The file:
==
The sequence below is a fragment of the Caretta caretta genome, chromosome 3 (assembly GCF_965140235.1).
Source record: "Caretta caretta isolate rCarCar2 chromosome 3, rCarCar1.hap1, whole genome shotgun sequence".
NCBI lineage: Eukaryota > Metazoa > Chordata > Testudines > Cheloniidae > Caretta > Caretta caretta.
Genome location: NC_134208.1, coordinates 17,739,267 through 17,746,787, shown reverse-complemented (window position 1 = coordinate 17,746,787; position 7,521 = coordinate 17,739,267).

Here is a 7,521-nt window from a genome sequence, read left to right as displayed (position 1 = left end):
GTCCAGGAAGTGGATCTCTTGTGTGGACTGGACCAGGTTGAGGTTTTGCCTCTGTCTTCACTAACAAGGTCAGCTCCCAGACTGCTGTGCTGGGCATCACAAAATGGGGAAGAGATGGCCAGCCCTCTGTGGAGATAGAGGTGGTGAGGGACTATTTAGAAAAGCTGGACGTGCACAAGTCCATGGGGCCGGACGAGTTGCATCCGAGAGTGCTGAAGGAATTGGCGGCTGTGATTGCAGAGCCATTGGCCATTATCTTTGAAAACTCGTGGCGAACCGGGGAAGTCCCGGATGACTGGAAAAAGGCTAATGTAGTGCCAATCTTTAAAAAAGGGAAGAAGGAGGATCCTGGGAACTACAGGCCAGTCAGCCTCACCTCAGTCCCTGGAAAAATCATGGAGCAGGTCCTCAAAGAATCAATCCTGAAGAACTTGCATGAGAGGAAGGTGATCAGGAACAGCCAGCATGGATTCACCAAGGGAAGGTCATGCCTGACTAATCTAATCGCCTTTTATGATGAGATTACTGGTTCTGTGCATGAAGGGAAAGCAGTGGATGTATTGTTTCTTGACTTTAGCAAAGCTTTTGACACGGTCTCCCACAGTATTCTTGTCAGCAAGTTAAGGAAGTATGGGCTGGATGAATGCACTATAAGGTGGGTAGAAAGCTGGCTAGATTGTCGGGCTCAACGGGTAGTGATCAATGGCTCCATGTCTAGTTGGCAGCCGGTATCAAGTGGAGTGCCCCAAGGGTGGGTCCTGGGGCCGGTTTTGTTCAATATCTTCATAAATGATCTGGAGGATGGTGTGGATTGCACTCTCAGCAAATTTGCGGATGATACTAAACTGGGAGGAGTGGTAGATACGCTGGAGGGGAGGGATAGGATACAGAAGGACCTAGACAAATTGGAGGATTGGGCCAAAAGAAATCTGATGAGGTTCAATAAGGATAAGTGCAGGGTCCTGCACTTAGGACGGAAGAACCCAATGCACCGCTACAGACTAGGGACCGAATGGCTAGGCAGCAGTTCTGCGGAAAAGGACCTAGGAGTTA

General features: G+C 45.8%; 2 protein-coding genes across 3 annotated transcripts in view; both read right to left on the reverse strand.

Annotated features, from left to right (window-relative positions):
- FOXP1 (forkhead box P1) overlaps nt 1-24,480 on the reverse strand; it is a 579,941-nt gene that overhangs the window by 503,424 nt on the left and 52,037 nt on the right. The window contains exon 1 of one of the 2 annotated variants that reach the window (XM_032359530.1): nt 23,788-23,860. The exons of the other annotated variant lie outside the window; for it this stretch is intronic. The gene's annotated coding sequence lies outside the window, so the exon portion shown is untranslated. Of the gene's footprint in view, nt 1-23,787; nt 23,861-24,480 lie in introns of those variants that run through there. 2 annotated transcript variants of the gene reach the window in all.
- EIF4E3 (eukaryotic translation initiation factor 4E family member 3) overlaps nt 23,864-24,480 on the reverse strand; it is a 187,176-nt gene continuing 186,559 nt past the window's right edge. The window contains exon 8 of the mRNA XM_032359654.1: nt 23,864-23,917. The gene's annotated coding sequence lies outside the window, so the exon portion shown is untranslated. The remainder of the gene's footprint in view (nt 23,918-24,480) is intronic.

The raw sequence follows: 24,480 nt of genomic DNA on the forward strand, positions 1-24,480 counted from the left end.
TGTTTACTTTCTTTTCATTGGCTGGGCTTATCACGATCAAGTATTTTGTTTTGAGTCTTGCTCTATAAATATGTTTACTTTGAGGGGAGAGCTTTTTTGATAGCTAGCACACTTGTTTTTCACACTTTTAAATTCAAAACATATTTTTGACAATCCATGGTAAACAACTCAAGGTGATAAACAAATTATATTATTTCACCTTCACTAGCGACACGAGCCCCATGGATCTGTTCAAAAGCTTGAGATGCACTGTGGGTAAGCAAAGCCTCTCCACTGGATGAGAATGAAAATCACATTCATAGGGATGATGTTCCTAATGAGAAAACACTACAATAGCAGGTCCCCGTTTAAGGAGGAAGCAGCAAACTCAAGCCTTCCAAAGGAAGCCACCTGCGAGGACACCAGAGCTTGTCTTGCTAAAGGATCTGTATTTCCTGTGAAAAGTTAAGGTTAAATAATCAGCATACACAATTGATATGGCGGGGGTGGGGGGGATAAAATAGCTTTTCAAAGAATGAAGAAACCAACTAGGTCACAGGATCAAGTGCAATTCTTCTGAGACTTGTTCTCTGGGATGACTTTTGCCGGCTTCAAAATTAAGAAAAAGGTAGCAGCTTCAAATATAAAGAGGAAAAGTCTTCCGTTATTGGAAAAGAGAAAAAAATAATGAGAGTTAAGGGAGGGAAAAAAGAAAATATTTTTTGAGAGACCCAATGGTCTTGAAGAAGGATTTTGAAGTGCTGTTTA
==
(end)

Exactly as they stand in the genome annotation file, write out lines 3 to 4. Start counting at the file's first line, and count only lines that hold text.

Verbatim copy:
NCBI lineage: Eukaryota > Metazoa > Chordata > Testudines > Cheloniidae > Caretta > Caretta caretta.
Genome location: NC_134208.1, coordinates 17,739,267 through 17,746,787, shown reverse-complemented (window position 1 = coordinate 17,746,787; position 7,521 = coordinate 17,739,267).